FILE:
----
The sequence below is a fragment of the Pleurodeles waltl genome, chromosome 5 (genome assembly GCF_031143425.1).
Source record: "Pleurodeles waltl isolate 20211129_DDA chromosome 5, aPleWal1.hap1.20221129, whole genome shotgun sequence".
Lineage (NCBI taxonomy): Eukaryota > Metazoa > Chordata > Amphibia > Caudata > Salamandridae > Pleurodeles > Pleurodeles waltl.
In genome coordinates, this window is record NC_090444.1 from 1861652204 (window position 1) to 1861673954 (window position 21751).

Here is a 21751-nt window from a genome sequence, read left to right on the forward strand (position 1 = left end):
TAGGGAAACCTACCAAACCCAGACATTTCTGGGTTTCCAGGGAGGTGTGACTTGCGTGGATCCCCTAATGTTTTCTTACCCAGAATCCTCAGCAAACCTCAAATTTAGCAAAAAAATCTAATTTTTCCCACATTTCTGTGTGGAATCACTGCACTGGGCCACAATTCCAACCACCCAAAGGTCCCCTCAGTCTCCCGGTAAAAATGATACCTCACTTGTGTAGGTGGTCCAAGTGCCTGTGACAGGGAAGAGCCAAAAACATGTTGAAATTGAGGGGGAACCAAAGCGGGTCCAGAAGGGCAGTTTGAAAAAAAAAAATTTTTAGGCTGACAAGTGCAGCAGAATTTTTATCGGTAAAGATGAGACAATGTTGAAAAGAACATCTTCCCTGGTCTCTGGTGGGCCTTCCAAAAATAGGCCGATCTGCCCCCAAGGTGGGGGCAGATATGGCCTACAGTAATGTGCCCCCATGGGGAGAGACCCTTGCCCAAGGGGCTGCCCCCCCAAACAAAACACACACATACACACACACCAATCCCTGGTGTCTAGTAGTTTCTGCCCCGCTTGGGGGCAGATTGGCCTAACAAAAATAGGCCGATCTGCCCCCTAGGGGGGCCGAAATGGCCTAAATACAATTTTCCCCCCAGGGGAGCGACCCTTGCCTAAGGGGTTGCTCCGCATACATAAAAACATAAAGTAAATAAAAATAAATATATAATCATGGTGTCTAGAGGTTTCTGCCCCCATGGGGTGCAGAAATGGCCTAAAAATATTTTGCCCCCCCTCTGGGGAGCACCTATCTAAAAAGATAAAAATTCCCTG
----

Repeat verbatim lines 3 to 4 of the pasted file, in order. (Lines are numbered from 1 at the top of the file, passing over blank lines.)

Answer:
Lineage (NCBI taxonomy): Eukaryota > Metazoa > Chordata > Amphibia > Caudata > Salamandridae > Pleurodeles > Pleurodeles waltl.
In genome coordinates, this window is record NC_090444.1 from 1861652204 (window position 1) to 1861673954 (window position 21751).